For the sake of fun and knowledge acquisition, let's pit Scott Frost vs. Jay Bilas.
Turns out, great minds don't always think alike.
Bilas, the ESPN college basketball analyst, has come out in favor of athletes — regardless of sport — being allowed to transfer at any time, accept all allowable aid from any school that will have him or her, and be eligible at the beginning of the next semester or quarter leading to the next full season after the transfer.
A former basketball player and coach at Duke, Bilas addressed the subject because the NCAA has been looking hard at changing its transfer rules — one of the most important undertakings in the association's history. An ongoing Division I Transfer Working Group is expected to push forward one or two proposals for legislation by June.
I asked Frost, the first-year Nebraska football coach, how he felt about athletes being able to transfer without restriction for any reason.
"I think it's a terrible idea," he said. "If you let kids transfer with no penalty, the can of worms you're going to be opening isn't worth it. I promise you the way recruiting is right now, if you have no penalty (for transferring), there are going to be schools sending representatives to other schools' campuses to recruit them off their team."
That'd be wonderful. Just wonderful.
"Realistically, if South Dakota State has an All-American tight end, which they did, and after his sophomore year he's tearing it up, why wouldn't I try to get him to Nebraska?" Frost said. "And if we have a starting left tackle, and we have somebody from Alabama on our campus trying to recruit him to play there the next year... It's going to get ugly. It's going to get dirty."
At this point, the idea of allowing players to transfer without sitting out a year has been tabled. In fact, it never reached the proposal stage last month at the NCAA Convention. But insiders say next year could be a different story.
Bilas, a practicing attorney, makes some good points on the subject. In a column this past fall for ESPN, he noted the NCAA's stance in both word and deed is that athletes are "students that just happen to be athletes" and "athletes are students to be treated just like any other student." Well, if a student wanted to change schools, he or she obviously could do so at any time without penalty.
Regarding Frost's concern about schools tampering with potential transfers, proposals have included increasing penalties for such conduct. But would the NCAA have enough manpower to control it?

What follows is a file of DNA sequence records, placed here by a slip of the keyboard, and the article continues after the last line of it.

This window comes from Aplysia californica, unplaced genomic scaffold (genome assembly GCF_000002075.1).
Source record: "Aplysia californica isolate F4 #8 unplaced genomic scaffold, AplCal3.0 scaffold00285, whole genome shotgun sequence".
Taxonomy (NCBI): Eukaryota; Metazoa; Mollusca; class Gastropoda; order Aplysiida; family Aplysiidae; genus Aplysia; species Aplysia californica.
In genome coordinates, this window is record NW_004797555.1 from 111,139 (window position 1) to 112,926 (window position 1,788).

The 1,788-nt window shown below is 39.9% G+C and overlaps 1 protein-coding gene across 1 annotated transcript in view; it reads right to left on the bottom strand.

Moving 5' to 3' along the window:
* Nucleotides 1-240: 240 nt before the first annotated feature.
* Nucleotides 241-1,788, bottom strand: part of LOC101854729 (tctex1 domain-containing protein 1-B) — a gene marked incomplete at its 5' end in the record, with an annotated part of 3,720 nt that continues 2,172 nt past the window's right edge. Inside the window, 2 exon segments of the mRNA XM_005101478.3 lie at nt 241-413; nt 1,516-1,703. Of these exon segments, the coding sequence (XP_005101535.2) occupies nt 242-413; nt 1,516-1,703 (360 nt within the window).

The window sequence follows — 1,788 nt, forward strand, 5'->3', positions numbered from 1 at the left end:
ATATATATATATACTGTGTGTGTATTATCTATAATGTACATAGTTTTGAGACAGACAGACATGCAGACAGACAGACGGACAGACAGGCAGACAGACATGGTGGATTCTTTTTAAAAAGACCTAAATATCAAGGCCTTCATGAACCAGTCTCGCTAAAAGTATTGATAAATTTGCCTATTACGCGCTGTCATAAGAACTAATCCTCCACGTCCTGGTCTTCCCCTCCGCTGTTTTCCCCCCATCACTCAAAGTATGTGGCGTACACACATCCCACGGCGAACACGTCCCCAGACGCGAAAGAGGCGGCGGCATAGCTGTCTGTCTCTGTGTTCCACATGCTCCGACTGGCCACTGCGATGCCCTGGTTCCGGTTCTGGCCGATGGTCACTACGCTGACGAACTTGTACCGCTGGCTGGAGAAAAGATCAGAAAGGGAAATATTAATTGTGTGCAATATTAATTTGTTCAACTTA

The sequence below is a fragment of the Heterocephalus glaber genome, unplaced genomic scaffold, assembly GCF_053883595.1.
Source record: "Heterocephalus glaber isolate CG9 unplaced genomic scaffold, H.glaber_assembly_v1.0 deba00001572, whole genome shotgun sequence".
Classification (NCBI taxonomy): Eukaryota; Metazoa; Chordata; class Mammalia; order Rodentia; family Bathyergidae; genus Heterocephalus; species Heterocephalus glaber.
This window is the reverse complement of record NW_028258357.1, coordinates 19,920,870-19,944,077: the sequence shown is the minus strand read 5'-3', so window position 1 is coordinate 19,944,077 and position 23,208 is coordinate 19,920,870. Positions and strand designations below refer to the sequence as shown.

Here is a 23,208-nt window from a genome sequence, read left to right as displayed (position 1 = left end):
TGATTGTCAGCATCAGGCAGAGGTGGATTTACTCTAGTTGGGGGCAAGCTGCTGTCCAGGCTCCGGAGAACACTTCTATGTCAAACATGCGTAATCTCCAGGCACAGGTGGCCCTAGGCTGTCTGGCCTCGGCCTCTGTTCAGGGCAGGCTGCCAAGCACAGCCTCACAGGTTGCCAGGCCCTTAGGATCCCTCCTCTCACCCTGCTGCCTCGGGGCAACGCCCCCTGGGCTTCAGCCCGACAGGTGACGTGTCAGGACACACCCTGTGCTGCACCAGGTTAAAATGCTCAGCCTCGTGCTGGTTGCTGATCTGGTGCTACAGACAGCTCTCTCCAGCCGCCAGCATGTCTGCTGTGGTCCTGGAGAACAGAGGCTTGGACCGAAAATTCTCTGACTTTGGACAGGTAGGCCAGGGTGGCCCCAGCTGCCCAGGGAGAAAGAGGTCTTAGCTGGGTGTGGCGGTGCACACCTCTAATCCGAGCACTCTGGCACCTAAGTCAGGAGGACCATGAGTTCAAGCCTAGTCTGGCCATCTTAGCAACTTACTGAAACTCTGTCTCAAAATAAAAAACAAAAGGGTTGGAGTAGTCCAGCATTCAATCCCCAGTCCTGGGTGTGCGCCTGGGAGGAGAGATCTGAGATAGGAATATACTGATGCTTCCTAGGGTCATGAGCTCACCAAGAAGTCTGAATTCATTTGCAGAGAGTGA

Frost expresses other reasons for concern.
"Really, in order to coach a kid well, sometimes you have to tell them things that they don't want to hear," he said. "It would take away from your ability to coach if you're having to recruit the kid even while he's still on campus, just to keep him from other teams."
The discussion about transfer rules heated up last week when CBS Sports reported a sweeping proposal making its way through Division I. The proposal would allow athletes to transfer schools without restriction if their coach were fired or left for another job. However, athletes would not be permitted to follow the departing coach to their new program.
The proposal would also allow athletes to transfer without sitting out a season — as currently mandated by NCAA rules — in the event a postseason ban is handed down by the NCAA.
Nebraska athletic director Bill Moos continues to ponder the various transfer proposals and ideas.
"I think one thing we need to do is have a universal transfer policy regardless of sport, gender, whatever," Moos said.
For what it's worth, I admit I fall under the category of what Bilas describes as "doomsday predictors" when it comes to unrestricted transfers. Men's basketball already has a transfer rate of 40 percent.
"It's a broken sport," a current Pac-12 athletic director told CBS Sports.
Bilas counters that there are 351 Division I schools in basketball and that due to scholarship limits, there aren't sufficient spots available for transfers to become an epidemic.
Meanwhile, a major change to the redshirt rule in college football could be finalized in time for the 2018 season. The revised rule would allow players to play in up to four games — any four games — and retain their redshirt season (thus preserving four years of eligibility). As it stands, a freshman loses his redshirt as soon as he steps on the playing field.
"I like that one," Frost said. "I think that helps your roster size. Let's say at the end of the year you have two running backs hurt and you have to make a decision whether to take a redshirt off a kid or not — especially if you're playing meaningful games at the end of a season."
In that circumstance, the true freshman running back would not be penalized for making a move for the good of his team.
What's more, "I think it would help the development of young kids," Frost said. "I think kids would get an opportunity to taste what competition's going to be like, even if it's just for a third of the season. I think it's fair. I think it could be good for everybody."
Moos said he thinks the rule "would have some merit." He likes the leeway it could give coaches who are trying to determine whether certain freshmen are ready to play immediately.
"Maybe a coach thinks a player is ready, and the player gets into a contest or two and it's clear he just isn't ready," Moos said. "Well, as it stands now, he's lost a year."
That apparently is about to change. It's somewhat surprising the change hasn't occurred sooner.
Then again, it is the NCAA we're talking about.